Before 1960, the fishermen that sailed in the Barents Sea knew little about crabs. Then, developments unfolded that ultimately altered marine life on the far northern sea bottom. In fall 1960, Soviet marine biologist Yuri Orlov successfully moved nine female king crabs from Vladivostok to Murmansk. In the following ten years, another 3,000 crabs were moved the Kola Bay. Then, thousand more in the 1970s.,, According to the retired marine researcher, the king crab will continue to spread, and could ultimately reach as far south as the UK, and then even the Gibraltar. >click to read< 09:21

Veterinarian Uses Fish Skin To Help Treat Severely Burned Dog

Back in January, Archer, a dog living in Alaska, was severely burned when his home caught fire. When firefighters arrived at the scene, they found Archer consumed by flames. The scared dog ran off when firefighters tried to pick him up, leaving many people worried about his survival. Thankfully, Archer was located near the ocean not long after the fire and was immediately taken to the vet. Since Archer lives in Haines, Alaska, things are pretty remote and emergency vet services aren’t that abundant. Often these kinds of situations call for Dr. Michelle Oakley,,, >click to read< 08:00

Solutions sought to ease conflicts over Southeast Alaska’s rising sea otter populations

A hundred years ago, the fur trade wiped out sea otters in Southeast Alaska. They were reintroduced in the 1960s with 412 animals brought from Amchitka Island and Prince William Sound. Since then, they’ve done really well. The last official estimate in 2012 shows that there are more than 25,000 of them. But their success has changed their environment as they’re a keystone species. “Many of those effects are really disruptive to the existing, you know, commercial activities like shell fisheries that have developed.” >click to read< 07:57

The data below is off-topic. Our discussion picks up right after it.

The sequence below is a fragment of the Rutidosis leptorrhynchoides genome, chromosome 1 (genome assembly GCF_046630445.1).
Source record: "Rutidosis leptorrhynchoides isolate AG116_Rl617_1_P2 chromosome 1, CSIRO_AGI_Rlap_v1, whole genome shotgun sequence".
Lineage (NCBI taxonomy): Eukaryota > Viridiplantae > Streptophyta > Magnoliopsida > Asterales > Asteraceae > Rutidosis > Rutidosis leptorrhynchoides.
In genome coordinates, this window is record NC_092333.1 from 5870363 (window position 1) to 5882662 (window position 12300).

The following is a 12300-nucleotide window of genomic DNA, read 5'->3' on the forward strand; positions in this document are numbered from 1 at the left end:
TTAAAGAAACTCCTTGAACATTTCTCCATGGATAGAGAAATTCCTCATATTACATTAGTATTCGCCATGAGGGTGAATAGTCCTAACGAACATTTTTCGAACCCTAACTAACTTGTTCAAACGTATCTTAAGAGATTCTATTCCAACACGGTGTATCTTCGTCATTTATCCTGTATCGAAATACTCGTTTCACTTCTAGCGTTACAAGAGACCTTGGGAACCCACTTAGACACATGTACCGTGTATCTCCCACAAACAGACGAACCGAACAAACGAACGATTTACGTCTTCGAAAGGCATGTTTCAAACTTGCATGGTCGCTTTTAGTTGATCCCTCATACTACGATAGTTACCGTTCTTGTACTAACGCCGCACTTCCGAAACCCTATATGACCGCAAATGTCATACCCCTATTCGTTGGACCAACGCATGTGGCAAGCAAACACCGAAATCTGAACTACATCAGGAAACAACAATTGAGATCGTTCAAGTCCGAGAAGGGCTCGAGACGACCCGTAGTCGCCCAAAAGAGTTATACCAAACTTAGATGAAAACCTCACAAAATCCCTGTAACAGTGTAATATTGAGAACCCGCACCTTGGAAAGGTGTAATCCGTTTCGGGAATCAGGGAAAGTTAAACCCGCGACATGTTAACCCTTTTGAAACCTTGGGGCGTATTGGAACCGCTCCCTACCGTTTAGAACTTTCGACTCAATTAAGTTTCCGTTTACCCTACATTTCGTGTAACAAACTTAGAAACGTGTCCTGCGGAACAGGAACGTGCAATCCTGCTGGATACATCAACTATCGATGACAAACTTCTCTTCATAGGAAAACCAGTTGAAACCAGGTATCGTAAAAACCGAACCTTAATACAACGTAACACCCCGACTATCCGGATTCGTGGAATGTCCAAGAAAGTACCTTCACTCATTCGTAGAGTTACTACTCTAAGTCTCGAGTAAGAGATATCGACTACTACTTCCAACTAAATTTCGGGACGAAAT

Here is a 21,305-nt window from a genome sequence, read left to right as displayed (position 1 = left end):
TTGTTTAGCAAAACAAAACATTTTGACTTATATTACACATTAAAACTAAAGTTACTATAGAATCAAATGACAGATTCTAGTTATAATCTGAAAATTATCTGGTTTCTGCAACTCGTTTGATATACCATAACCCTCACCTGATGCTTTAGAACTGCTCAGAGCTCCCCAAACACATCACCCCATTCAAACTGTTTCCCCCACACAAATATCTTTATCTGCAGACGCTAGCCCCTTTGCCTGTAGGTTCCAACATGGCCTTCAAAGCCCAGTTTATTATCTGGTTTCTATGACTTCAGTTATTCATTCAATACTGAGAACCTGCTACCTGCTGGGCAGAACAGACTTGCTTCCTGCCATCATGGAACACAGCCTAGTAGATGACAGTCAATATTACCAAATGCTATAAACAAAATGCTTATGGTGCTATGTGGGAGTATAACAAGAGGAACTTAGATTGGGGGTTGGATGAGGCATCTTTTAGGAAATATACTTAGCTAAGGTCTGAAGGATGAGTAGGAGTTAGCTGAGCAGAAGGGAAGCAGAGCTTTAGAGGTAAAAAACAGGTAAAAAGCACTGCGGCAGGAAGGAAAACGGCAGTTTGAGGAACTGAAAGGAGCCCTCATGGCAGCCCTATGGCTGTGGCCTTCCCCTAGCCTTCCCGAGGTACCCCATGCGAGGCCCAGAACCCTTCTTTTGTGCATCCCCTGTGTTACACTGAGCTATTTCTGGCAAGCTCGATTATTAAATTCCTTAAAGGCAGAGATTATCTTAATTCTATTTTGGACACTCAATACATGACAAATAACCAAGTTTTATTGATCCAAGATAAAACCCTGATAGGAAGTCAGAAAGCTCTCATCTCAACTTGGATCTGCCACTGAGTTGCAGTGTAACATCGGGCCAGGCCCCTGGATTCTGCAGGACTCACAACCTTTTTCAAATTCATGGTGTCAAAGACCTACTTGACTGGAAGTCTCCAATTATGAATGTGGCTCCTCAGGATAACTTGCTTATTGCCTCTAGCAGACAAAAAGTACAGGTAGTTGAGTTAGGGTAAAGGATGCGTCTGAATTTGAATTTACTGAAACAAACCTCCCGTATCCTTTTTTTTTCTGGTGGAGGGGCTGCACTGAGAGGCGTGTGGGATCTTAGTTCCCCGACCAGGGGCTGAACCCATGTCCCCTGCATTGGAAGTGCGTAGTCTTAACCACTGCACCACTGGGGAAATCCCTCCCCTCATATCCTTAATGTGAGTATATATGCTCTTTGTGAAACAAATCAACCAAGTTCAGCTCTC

A reminder from Sam Parisi to those interested in creating and implementing a U.S. Fish Bill

Greetings to all commercial fishermen, fish processors, equipment suppliers, politicians, and citizens, that are interested and supportive of creation of the U.S. Fish Bill. It is important that we create an atmosphere of unity and inclusion for all to reach out to their political representation, and inform them of need for a major Bill supporting all segments of the U.S. Fishing industry, and ask that they get involved. I am asking Senator Bruce Tarr, and Rep. Ann-Margaret Ferrante to attend. The meeting will be held at the Gloucester City Hall November 21 at 7 pm. For developing info, and input of idea’s, please call me!  Thank you, and best regards! Sam Parisi, Gloucester Mass. at 978 491 7722 06:45

Meet the salmon scientist at the center of the Pebble fight

Beneath the steady static of rain on a tin roof, University of Washington aquatic ecologist Daniel Schindler made some soup. On a clear day, he’d be wading through thousands of hump-backed, hooked-jawed sockeye that turn the pristine waters of southwestern Alaska red every year. Schindler has put himself in the middle of the two-decade fight over the Pebble mine, a proposal to build one of the world’s largest gold and copper mines roughly 100 miles east of Lake Nerka. >click to read<  20:01

Salmon harvesting jobs lost in 2018 fisheries

A new report on seafood jobs in Alaska notes that fishery harvest employment declined by 4.9 percent in 2018, erasing most of the gains seen a year earlier. That total decline of about 407 average annual jobs brought the state’s overall employment in harvesting down to 7,924 posts, wrote state labor economist Joshua Warren in the November edition of Alaska Economic Trends,,,  Salmon fisheries statewide lost 7.2 percent, or 328 jobs, >click to read< 10:47

Sitka man arrested after shooting on fishing boat

Sitka police arrested a 35-year-old man accused of shooting a man on a fishing boat Saturday. Police in the Southeast Alaska city were called to a commercial fishing boat in Eliason Harbor at 5:40 p.m. on Saturday on a report that a man had been shot, the Sitka Police Department said in a statement. On the boat, officers found a man with a gunshot wound to the thigh and “blunt force trauma” to his head. The extent of the man‘s injuries was not clear Sunday. >click to read<08:56

Scientists breathe easier as west coast ocean heat wave weakens